Under the regulations adopted for this survey, provisions were made for but two sets of field notes and plats—one of which was filed with the office of the commissioner of Indian Affairs and the other was retained on file in the General Land office. As a consequence, there are no extra copies of the records of such surveys on file in any of the state or county offices or in the Government land office at Guthrie, where copies of the records of the Government land surveys of that part of the state which was embraced within the Territory of Oklahoma may be found. However, copies of such plats and field notes may be obtained on payment of the legal fees therefor, namely, fifteen cents per page for field notes and fifty cents each for photolithographic copies of plats, with twenty-five cents extra for seal and certification if desired.
Attention was recently called to the fact that the monument marking the initial point, or intersection of the Indian Meridian and the Indian Base Line, had been displayed and cast aside, presumably as the result of the mischieviously destructive activities of some unduly curious searcher after a mythical "buried Spanish treasure." The matter having been called to the attention of Mr. C. M. Lawrence, civil engineer and surveyor, of Holdenville, Oklahoma, (who is an active member of the Oklahoma Historical Society), he addressed a letter to the director of the Geological Survey, at Washington, offering to restore the monument to its original position. Inasmuch as the original surveys had been made under the direction of the commissioner of the General Land Office, Mr. Lawrence’s letter was referred to that official. Under date of December 12, 1924, the following letter was addressed to Mr. Lawrence, from the office of the commissioner:
Mr. C. M. Lawrence,
My dear Sir:
By reference from the Geological Survey, this office is in receipt of your letter of November 26, 1924, wherein you report, on information supplied by Mr. Justice Warren, of the Oklahoma Supreme Court, that the monument marking the initial point of the Indian base and meridian, Oklahoma, is overturned and loose and wherein you suggest that it may be possible for you to take steps looking to its restoration in connection with a proposed visit to that locality.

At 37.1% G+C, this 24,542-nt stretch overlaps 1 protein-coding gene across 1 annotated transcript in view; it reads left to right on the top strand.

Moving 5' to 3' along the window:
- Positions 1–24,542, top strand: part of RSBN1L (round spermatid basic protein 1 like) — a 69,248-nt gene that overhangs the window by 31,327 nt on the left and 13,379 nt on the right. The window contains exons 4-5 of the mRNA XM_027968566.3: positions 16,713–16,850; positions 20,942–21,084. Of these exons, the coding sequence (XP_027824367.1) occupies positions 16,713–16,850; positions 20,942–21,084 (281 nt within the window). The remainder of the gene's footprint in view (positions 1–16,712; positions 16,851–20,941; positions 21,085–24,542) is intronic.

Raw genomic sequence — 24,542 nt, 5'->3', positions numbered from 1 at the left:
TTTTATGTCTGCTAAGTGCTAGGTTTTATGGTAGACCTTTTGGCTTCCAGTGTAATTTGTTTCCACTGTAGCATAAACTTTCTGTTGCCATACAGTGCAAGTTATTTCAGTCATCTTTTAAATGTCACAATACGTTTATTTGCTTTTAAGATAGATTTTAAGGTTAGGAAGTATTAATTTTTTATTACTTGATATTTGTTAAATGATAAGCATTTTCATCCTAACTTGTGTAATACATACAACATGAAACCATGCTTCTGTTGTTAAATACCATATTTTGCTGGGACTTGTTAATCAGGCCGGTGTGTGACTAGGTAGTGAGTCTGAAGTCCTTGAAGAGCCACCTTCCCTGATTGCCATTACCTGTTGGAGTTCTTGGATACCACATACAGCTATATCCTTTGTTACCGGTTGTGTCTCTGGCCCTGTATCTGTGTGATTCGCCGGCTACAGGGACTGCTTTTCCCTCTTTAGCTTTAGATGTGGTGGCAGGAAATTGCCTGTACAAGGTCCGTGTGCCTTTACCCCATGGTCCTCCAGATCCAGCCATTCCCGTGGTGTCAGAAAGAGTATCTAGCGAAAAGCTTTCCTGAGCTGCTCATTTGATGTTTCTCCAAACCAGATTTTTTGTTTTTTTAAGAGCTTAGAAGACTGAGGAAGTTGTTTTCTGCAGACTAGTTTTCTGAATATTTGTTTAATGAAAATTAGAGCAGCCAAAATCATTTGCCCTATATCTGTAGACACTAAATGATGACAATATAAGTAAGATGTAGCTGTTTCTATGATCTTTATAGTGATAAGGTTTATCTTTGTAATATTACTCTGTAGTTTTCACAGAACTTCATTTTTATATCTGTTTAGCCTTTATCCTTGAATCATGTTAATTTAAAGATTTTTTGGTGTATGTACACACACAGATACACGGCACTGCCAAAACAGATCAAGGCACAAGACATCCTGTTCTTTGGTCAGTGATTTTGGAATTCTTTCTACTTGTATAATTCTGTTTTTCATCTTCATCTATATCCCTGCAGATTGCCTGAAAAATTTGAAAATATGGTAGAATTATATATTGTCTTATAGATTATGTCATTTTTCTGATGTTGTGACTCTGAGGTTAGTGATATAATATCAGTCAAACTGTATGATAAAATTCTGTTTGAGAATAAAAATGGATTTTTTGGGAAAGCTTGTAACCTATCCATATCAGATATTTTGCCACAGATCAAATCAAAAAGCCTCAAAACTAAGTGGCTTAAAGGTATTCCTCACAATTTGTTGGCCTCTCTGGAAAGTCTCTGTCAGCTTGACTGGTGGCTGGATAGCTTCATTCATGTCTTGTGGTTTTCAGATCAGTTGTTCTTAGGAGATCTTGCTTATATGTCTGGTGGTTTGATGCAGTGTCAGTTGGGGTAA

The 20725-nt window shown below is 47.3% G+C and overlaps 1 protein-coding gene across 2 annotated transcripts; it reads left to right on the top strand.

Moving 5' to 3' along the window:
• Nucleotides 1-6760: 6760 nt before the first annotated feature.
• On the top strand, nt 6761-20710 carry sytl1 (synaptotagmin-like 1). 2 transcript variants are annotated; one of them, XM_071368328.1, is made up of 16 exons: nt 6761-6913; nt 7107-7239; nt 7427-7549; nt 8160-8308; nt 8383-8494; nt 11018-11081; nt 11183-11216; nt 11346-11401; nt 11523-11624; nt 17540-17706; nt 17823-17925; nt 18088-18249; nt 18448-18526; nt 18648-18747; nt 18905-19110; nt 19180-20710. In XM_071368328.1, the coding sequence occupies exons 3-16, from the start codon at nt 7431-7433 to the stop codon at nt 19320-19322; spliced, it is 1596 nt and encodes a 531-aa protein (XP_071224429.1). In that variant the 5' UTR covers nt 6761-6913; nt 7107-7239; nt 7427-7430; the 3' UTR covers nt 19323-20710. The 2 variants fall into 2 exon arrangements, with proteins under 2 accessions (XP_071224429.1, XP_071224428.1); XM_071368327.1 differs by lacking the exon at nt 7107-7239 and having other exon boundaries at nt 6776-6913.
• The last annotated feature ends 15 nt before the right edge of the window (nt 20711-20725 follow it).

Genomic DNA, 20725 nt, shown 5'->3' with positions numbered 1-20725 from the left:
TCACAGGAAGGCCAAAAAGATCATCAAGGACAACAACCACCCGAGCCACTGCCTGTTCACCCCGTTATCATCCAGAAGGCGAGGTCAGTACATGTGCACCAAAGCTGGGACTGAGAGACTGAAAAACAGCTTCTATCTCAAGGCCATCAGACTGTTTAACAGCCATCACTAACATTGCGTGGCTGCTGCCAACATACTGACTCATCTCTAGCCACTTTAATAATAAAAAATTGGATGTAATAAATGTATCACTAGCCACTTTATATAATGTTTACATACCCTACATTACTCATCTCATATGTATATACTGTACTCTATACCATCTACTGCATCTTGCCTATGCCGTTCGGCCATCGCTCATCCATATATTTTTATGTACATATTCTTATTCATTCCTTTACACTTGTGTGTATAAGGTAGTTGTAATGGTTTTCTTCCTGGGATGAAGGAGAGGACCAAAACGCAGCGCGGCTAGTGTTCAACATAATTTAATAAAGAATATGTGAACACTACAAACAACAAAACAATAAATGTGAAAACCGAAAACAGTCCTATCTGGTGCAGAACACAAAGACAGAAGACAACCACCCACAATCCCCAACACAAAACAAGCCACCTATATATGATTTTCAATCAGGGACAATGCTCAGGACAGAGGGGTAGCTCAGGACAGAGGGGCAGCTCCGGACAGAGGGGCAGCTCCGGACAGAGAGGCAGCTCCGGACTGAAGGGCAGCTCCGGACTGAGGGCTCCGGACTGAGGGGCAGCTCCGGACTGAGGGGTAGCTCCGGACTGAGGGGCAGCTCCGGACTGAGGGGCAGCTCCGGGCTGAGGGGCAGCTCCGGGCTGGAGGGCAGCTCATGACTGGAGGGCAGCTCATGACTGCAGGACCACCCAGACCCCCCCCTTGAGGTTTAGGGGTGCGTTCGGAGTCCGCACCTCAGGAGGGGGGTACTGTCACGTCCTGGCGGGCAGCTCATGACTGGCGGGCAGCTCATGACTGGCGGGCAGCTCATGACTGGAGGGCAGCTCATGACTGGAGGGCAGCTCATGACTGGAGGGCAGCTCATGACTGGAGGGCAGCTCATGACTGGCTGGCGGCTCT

The General Land Office appreciates your interest in this matter, and although not specifically charged with the maintenance of the monuments of the public land surveys, it is always glad to co-operate with those interested in their perpetuation, and in order that the monument may be properly identified I am appending its description as taken from the field notes of the original official survey of the Indian meridian as executed by Deputy Surveyor E. N. Darling, in or about the year 1870.
"Initial monument at point between two small streams,
both having a northerly course making a junction about 20
In addition to he foregoing, it should be noted that in connection with surveys executed under the direction of the Geological Survey this initial point was identified in the year 1897, the monument being described as a Sandstone 54x19x18 inches above ground, firmly set in a mound of stone 6 feet base, 2112 feet high, marked and witnessed as described by the General Land Office.
It will of course be understood that any action looking to the perpetuation of the point in question should be taken without disturbance, removal or alteration of the existing monument, and this office will be glad to receive a report of such action as you may find it practicable to take in this connection.
(Signed) D. K. Parrott,
To this letter, Mr. Lawrence replied, under date of Feb. 15, 1925, as follows:
Hon. Comm’r Gen’l Land Offce,
Re Initial Point, I. M. Okla.—Your 1161542"E"CGT— 12-24-’24.I have honor to report that on Jan. 7, 1925, I checked hearings of existing accessories, as described in Field Notes:
Lapse of fifty-four years has eliminated "flagstaff at Fort Arbuckle" and the "black oak tree." The "rock on east side of brook marked thus (III), S. 14°-12’ E. 1365 lks. dist." is a peculiar (Frank’s) conglomerate, much subject to weathering, so that no marks can now be distinguished, and the—about 5 ton—piece, due to undercutting and frost wedging, has sloughed down toward the stream bed. The "Cedar," "diam. just left of rock," is now about 14" diam, bearing S. 14°-27’E., and being otherwise worthless, is now the most valuable reference object.
Bul. 564, p. 36, states "copper bolt set in rock in place, four feet south of Initial Point." A hole in rock shows plainly where bolt has been pried out, thus further verifying exact locus of the monument.
Found monument lying as shown by Photo No.1. Erected it, with portland cement mortar, about 6 ft. diam, and 3 ft. high: As shown by "1870" on, "Ind. Mer." on east and "I. P." on west sides, in a bed of photo No. 2.
Present and assisting were Messrs. C. H. Lamb, Pierce Larkin and C. D. Richardson.